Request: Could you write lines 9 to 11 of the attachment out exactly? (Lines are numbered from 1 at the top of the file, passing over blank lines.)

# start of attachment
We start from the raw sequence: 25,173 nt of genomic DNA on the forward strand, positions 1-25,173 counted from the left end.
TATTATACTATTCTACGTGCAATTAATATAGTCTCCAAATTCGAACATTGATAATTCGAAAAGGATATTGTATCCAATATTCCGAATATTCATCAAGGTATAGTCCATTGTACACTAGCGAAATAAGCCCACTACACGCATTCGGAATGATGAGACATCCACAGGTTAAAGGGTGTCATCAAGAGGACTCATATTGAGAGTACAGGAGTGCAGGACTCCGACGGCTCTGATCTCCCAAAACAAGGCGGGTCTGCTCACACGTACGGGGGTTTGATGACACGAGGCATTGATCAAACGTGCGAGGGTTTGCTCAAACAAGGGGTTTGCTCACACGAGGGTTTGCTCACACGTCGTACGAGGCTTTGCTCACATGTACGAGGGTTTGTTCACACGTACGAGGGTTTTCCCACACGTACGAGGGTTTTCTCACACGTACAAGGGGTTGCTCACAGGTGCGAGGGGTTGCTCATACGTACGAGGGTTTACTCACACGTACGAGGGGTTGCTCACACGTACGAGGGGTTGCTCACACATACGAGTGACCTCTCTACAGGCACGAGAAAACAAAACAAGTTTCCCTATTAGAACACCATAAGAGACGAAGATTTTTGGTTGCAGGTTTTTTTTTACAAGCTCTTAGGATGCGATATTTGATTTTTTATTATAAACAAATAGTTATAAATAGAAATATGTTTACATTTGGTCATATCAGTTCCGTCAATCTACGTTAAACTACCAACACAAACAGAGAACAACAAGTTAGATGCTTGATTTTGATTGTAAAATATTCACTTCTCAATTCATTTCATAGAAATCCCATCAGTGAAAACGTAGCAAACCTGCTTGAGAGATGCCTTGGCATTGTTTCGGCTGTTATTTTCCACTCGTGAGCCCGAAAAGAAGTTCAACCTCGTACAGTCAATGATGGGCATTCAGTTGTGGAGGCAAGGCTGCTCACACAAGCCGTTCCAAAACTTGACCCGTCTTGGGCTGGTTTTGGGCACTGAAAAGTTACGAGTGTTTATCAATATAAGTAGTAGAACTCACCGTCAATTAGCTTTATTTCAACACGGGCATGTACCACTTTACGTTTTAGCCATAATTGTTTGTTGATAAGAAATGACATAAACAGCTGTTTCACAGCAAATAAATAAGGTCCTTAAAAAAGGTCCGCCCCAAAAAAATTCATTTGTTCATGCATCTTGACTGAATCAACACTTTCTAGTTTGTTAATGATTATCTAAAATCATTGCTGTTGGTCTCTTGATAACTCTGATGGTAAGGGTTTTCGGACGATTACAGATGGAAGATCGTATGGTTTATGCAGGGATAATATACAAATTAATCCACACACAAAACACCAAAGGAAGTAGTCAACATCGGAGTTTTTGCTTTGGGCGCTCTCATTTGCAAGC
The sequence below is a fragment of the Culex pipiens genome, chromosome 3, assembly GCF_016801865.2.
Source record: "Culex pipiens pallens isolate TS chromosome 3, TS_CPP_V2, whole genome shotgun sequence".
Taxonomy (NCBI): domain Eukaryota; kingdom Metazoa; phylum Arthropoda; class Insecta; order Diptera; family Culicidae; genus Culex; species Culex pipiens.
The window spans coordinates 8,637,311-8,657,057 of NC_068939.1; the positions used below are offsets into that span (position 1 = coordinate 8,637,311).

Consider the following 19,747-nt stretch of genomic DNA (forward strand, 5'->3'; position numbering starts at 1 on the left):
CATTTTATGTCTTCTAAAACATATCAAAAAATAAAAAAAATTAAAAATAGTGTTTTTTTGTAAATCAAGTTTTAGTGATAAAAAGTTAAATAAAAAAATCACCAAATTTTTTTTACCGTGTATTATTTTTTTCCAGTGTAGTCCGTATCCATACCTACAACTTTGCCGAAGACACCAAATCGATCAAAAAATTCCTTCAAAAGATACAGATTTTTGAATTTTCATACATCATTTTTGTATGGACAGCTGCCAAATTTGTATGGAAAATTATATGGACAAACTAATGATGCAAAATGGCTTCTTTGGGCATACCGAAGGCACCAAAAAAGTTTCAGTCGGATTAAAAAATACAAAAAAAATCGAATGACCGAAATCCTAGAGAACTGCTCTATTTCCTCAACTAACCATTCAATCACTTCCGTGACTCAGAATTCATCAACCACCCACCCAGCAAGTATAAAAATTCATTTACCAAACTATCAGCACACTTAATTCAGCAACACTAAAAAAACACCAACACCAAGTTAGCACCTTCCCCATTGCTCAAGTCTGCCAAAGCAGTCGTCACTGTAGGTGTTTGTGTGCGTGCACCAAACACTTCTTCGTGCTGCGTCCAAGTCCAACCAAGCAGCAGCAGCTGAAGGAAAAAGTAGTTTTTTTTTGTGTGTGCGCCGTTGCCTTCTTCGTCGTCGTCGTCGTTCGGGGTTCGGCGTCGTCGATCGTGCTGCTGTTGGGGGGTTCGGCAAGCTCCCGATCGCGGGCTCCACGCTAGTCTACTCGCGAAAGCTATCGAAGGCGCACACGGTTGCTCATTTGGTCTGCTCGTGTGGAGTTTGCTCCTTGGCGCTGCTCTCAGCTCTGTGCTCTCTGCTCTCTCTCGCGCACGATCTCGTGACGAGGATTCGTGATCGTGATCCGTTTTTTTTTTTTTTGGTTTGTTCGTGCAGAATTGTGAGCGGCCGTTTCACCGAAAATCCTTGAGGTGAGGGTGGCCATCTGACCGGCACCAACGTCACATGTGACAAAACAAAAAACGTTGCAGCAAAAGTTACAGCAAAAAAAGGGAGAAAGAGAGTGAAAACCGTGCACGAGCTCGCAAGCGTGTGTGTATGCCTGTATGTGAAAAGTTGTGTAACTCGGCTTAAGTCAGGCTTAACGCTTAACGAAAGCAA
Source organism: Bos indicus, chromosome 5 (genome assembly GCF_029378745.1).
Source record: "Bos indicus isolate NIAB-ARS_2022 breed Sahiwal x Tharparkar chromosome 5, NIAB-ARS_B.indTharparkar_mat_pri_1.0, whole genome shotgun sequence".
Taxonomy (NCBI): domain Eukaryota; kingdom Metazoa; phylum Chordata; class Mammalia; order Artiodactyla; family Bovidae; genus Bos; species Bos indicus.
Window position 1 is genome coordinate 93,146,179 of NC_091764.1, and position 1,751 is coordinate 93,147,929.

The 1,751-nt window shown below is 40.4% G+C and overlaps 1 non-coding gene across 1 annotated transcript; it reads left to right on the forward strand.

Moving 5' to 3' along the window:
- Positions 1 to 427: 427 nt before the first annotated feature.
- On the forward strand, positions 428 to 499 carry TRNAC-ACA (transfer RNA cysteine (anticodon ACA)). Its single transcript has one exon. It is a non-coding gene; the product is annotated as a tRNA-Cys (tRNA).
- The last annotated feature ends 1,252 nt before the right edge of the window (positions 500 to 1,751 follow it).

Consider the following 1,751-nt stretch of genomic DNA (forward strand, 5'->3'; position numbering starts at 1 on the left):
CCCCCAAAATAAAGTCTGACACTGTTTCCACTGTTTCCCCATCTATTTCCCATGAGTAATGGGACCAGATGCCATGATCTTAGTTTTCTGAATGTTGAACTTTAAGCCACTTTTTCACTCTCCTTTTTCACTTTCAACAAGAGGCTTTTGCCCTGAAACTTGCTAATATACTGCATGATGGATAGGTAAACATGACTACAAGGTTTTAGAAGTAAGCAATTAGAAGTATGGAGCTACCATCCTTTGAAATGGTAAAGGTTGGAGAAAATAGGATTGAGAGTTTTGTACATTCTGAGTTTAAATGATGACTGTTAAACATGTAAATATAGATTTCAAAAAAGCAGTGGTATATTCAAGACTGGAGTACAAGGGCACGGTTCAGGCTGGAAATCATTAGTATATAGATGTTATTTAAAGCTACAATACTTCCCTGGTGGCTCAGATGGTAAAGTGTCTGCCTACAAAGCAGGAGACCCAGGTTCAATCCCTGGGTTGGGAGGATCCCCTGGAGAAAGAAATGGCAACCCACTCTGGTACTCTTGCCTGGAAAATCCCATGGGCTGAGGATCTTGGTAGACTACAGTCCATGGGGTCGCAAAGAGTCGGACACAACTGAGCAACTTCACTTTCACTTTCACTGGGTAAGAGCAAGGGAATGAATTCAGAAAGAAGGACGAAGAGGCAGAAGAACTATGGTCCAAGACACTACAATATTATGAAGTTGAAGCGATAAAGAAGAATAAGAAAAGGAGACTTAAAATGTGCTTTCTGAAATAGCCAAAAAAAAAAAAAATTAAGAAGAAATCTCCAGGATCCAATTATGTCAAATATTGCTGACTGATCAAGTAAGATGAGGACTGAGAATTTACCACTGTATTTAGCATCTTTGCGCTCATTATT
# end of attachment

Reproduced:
Source organism: Bos indicus, chromosome 5 (genome assembly GCF_029378745.1).
Source record: "Bos indicus isolate NIAB-ARS_2022 breed Sahiwal x Tharparkar chromosome 5, NIAB-ARS_B.indTharparkar_mat_pri_1.0, whole genome shotgun sequence".
Taxonomy (NCBI): domain Eukaryota; kingdom Metazoa; phylum Chordata; class Mammalia; order Artiodactyla; family Bovidae; genus Bos; species Bos indicus.